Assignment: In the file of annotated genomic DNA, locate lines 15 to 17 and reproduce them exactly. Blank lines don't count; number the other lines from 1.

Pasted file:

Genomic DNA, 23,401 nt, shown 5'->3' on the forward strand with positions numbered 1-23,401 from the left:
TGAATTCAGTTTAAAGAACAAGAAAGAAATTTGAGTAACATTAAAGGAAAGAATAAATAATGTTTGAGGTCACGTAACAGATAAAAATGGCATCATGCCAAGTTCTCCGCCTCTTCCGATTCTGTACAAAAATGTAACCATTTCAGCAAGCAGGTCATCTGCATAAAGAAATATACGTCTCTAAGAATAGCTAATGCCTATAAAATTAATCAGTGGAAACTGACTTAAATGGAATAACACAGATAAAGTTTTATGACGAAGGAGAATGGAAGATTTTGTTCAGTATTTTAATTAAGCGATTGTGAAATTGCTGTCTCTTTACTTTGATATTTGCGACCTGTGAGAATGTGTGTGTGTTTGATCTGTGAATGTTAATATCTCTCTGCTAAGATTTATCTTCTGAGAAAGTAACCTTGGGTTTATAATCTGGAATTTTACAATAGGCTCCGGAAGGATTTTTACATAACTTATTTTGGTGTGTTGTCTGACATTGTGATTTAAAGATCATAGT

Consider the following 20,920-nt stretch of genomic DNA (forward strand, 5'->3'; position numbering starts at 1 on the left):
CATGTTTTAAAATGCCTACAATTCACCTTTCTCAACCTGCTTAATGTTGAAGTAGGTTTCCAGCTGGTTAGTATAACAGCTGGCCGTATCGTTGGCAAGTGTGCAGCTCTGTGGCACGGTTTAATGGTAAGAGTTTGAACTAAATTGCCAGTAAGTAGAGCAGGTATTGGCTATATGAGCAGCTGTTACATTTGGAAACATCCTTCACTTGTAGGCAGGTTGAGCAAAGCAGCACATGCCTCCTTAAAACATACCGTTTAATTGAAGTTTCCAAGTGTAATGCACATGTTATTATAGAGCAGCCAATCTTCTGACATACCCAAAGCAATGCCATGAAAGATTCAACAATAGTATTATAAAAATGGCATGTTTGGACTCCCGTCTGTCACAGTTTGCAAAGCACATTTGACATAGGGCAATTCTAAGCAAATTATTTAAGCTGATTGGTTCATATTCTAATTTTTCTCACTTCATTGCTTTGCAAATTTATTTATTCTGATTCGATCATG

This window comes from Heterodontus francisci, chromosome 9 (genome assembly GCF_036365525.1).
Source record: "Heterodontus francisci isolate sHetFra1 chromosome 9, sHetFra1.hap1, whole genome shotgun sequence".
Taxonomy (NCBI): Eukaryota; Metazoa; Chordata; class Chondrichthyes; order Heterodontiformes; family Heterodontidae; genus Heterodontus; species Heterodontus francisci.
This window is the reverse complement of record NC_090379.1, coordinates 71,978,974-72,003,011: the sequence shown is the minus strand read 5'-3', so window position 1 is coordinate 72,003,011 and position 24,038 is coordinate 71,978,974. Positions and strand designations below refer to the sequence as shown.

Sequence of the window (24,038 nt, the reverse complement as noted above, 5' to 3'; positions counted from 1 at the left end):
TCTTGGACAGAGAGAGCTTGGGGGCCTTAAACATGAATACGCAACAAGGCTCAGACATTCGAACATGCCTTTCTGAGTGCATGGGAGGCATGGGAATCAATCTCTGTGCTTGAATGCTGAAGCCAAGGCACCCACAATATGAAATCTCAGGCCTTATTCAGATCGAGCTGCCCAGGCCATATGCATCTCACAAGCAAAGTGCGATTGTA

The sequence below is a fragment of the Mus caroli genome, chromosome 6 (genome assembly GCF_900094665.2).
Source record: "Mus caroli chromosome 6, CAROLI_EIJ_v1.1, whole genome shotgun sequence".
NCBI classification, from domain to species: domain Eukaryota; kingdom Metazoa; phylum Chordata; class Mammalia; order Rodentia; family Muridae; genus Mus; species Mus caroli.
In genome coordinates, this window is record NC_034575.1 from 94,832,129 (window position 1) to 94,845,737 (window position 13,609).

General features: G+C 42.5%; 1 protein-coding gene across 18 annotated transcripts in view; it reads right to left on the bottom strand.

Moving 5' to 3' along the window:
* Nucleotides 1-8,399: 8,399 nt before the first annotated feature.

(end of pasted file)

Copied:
General features: G+C 42.5%; 1 protein-coding gene across 18 annotated transcripts in view; it reads right to left on the bottom strand.

Moving 5' to 3' along the window:
* Nucleotides 1-8,399: 8,399 nt before the first annotated feature.